Wasatch School District Answers Questions Ahead Of Two Week Dismissal

In order to respond to increasing questions, Wasatch School District Superintendent Paul Sweat along with Wasatch High Principal Tod Johnson recorded a video distributed along social media channels to inform the public about the district’s plans.

Superintendent Sweat first began the video by outlining what the closure means for the immediate future for students and district staff.

“Students will not show up to school on Monday morning, or at any time during the two week period, unless you’re invited to do so by one of your teachers or a principal,” Sweat continued. “We have almost 1,000 employees here in Wasatch County School District. Teachers and staff, teacher aides, even our bus drivers, we want all of our employees to please show up Monday morning at the regularly scheduled time; unless you’ve heard something different from your direct supervisor.”

Sweat noted that lunches will be available on a grab and go basis. Meaning students who want or need lunches can go to a nearby school and take a sack lunch to go, emphasizing students should not eat their meals together on school grounds. Additionally, busses will be sent with lunches to the Wallsburg Town Hall, and Todd Hollow areas. Sweat also clarified that the district will not be providing daycare for single parents or homes that have two working parents.

“We know this is a difficult time for some families with childcare,” Sweat said. “I believe the Governor made his announcement Friday to give you a couple of days to line up some sort of additional childcare than what you normally have. Unfortunately, that’s not something that the school will be able to help you with. We’re hoping that you can turn to extended family, neighbors, friends, and others in the community to work out your childcare situation.”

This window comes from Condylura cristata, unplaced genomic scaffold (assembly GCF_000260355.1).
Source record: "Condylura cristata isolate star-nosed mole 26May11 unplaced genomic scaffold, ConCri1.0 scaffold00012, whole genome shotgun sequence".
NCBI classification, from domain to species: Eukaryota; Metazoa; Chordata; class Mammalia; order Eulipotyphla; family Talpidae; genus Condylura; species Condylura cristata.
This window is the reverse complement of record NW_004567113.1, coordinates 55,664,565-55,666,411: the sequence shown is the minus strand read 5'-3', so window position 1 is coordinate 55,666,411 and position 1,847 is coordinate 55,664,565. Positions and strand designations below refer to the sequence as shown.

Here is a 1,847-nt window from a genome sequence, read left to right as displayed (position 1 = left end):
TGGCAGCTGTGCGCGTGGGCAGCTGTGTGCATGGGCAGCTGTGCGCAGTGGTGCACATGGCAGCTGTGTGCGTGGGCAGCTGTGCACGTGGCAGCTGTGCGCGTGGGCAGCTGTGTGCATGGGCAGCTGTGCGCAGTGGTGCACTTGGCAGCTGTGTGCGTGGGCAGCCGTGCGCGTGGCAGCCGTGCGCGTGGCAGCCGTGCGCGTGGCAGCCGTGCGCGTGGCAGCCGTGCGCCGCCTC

The district did send many elementary and secondary students home with electronic devices to continue work on Friday. Parents and students will be hearing from their teachers in the coming days about how instruction will continue, Sweat urged parents not to panic if they don’t hear from their teachers until as late as Wednesday as the schools make and finalize instructional plans.

Secondary students who forgot their devices at school can pick them up next week, they are encouraged to call ahead to schedule that pick-up. Sweat said the district believes 90% of their student population has internet access in their homes. Those who do not are encouraged to contact their school principal.

“We have some ways to help provide you with internet access during this two week time period,” Sweat explained. “We have some of our internet providers that are willing to go the extra mile to help you. So for that eight to ten percent in our district that does not have internet access, please let us know. Let your principal know. We’re going to help you out so that you do have it.”

Sweat said the secondary schools do still plan to end their 3rd quarter term on Thursday, but they will be giving students and teachers flexibility. The district does not know how long the dismissal will last, at the moment it’s been declared for two weeks, with re-evaluations taking place later on. Questions should be directed first to your school’s principal, questions can also be directed to the district via email to [email protected]. Sweat noted that the technological emphasis from the district has prepared the district for moments like this.